Scented Therapy

by Administrator on 23 January, 2019 Healthcare 169 Views
Scented Therapy


By Jeanne Drennan, OT/L

The sweet smell of lavender; the clean scent of lemon; the invigorating aroma of peppermint. These are just a few of my favorite essential oils. I was hooked on oils before they became trendy. In fact, at the time of my immersion into the amazing world of essential oils and aromatherapy, their therapeutic value was considered a little bit “out there.”

The year was 1998. I was visiting with a mom from my son’s kindergarten class, when he came in with a cut on his knee. Instead of reaching for an over-the-counter antibiotic cream, my friend brought out tea tree oil and tended to the wound. To my amazement, the cut healed beautifully.

To say I was intrigued is an understatement. Growing up the daughter of a pharmacist, prescription medications were a mainstay in our home, so this new way of approaching health and wellness, albeit completely foreign, resonated with me deeply.

Fast forward to 2018: Essential oils and herbal remedies are now not only my first line of defense when illness strikes but they have become critical to my family’s good health and general well-being. I also substitute these oils for many household and beauty products.

According to Anandaapothecary.com, essential oils are, in the simplest of terms, “concentrated volatile aromatic compounds produced by plants—the easily evaporated essences that give plants their wonderful scents—more akin to an alcohol than what we commonly think of as oil.”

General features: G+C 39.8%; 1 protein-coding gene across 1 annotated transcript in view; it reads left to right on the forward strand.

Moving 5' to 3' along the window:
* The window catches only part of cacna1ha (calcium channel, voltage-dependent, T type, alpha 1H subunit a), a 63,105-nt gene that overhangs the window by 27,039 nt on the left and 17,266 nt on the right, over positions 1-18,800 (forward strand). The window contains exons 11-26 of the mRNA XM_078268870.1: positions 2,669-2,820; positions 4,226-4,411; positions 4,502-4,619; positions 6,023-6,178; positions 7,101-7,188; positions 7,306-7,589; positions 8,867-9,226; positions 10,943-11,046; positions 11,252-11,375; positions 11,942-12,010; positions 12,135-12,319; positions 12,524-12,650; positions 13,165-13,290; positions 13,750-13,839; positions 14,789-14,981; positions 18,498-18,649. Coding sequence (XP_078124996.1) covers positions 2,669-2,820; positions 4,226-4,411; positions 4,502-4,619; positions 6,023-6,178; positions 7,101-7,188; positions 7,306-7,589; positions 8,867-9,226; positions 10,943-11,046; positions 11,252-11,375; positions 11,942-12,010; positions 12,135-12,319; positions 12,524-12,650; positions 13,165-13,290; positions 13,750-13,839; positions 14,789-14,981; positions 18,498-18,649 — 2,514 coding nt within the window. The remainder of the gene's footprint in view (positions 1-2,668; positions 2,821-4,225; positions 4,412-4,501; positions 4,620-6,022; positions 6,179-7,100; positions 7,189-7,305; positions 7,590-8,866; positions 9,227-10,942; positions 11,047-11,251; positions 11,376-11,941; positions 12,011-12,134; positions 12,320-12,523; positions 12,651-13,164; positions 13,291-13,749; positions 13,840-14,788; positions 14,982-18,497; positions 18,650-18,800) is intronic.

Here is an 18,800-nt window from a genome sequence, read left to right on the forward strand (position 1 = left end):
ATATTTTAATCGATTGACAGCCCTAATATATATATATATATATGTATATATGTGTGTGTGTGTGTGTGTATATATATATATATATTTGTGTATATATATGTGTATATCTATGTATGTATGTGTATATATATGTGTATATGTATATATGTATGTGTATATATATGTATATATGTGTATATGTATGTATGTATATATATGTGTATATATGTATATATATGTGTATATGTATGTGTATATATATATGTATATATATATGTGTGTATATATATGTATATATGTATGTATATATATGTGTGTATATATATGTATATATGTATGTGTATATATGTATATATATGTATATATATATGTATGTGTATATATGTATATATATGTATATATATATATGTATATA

However, they are not all created equal, and one must take care when deciding which oils to use. That is because, as Ananda states, “Producing essential oils of the highest-grade is truly an art form. It takes a delicate balance of time, temperature, and pressure during the distillation process to ensure the complete range of molecular components is extracted.”

 However, relatively few essential oils are produced in this manner. Neither are essential oils regulated by the FDA or subject to any other kind of oversight. As such, buyer education is a must. One of the best marks of a high-quality oil, one that is produced by a top-notch distillation process, is an aromatic bouquet. The oils sold on the Ananda website fall under that category. Other high-quality oils include those made by Mountain Rose Herbs and Edens Garden, which are available online. DoTerra and Young Living are good choices as well and are available through independent distributors.
The therapeutic properties of essential oils are seemingly endless. Here are just a few benefits:

  • Anti-bacterial
  • Anti-viral
  • Anti-inflammatory
  • Mentally stimulating
  • Stimulate the regeneration of tissue
  • Help cleanse and purify the body